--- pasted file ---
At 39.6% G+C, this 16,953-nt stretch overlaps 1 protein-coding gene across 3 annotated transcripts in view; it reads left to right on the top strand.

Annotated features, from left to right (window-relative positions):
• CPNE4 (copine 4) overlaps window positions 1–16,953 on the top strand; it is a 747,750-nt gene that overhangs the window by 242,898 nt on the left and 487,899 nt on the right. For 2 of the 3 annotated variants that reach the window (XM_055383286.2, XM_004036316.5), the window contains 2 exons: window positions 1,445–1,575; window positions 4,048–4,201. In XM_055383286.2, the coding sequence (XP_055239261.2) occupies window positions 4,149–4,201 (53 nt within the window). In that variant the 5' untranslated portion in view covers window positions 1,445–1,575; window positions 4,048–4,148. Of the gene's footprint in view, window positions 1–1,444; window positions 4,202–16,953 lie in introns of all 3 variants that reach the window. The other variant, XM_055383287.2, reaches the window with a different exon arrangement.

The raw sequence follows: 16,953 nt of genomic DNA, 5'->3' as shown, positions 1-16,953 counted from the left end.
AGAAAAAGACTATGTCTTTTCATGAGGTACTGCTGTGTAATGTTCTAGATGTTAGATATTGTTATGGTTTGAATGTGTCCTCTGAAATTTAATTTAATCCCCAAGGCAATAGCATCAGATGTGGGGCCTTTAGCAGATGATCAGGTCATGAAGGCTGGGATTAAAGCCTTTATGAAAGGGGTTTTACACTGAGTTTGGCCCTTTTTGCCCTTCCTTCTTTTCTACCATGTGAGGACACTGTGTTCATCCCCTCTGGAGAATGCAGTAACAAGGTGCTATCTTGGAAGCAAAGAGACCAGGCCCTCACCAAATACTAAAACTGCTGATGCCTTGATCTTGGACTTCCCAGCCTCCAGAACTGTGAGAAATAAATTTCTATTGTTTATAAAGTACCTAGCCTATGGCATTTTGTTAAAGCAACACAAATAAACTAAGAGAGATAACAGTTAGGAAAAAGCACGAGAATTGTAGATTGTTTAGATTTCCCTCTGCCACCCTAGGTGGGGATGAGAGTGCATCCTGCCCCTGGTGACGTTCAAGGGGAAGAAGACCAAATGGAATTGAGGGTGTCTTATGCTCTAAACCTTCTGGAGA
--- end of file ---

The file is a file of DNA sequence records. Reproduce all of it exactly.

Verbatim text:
At 39.6% G+C, this 16,953-nt stretch overlaps 1 protein-coding gene across 3 annotated transcripts in view; it reads left to right on the top strand.

Annotated features, from left to right (window-relative positions):
• CPNE4 (copine 4) overlaps window positions 1–16,953 on the top strand; it is a 747,750-nt gene that overhangs the window by 242,898 nt on the left and 487,899 nt on the right. For 2 of the 3 annotated variants that reach the window (XM_055383286.2, XM_004036316.5), the window contains 2 exons: window positions 1,445–1,575; window positions 4,048–4,201. In XM_055383286.2, the coding sequence (XP_055239261.2) occupies window positions 4,149–4,201 (53 nt within the window). In that variant the 5' untranslated portion in view covers window positions 1,445–1,575; window positions 4,048–4,148. Of the gene's footprint in view, window positions 1–1,444; window positions 4,202–16,953 lie in introns of all 3 variants that reach the window. The other variant, XM_055383287.2, reaches the window with a different exon arrangement.

The raw sequence follows: 16,953 nt of genomic DNA, 5'->3' as shown, positions 1-16,953 counted from the left end.
AGAAAAAGACTATGTCTTTTCATGAGGTACTGCTGTGTAATGTTCTAGATGTTAGATATTGTTATGGTTTGAATGTGTCCTCTGAAATTTAATTTAATCCCCAAGGCAATAGCATCAGATGTGGGGCCTTTAGCAGATGATCAGGTCATGAAGGCTGGGATTAAAGCCTTTATGAAAGGGGTTTTACACTGAGTTTGGCCCTTTTTGCCCTTCCTTCTTTTCTACCATGTGAGGACACTGTGTTCATCCCCTCTGGAGAATGCAGTAACAAGGTGCTATCTTGGAAGCAAAGAGACCAGGCCCTCACCAAATACTAAAACTGCTGATGCCTTGATCTTGGACTTCCCAGCCTCCAGAACTGTGAGAAATAAATTTCTATTGTTTATAAAGTACCTAGCCTATGGCATTTTGTTAAAGCAACACAAATAAACTAAGAGAGATAACAGTTAGGAAAAAGCACGAGAATTGTAGATTGTTTAGATTTCCCTCTGCCACCCTAGGTGGGGATGAGAGTGCATCCTGCCCCTGGTGACGTTCAAGGGGAAGAAGACCAAATGGAATTGAGGGTGTCTTATGCTCTAAACCTTCTGGAGA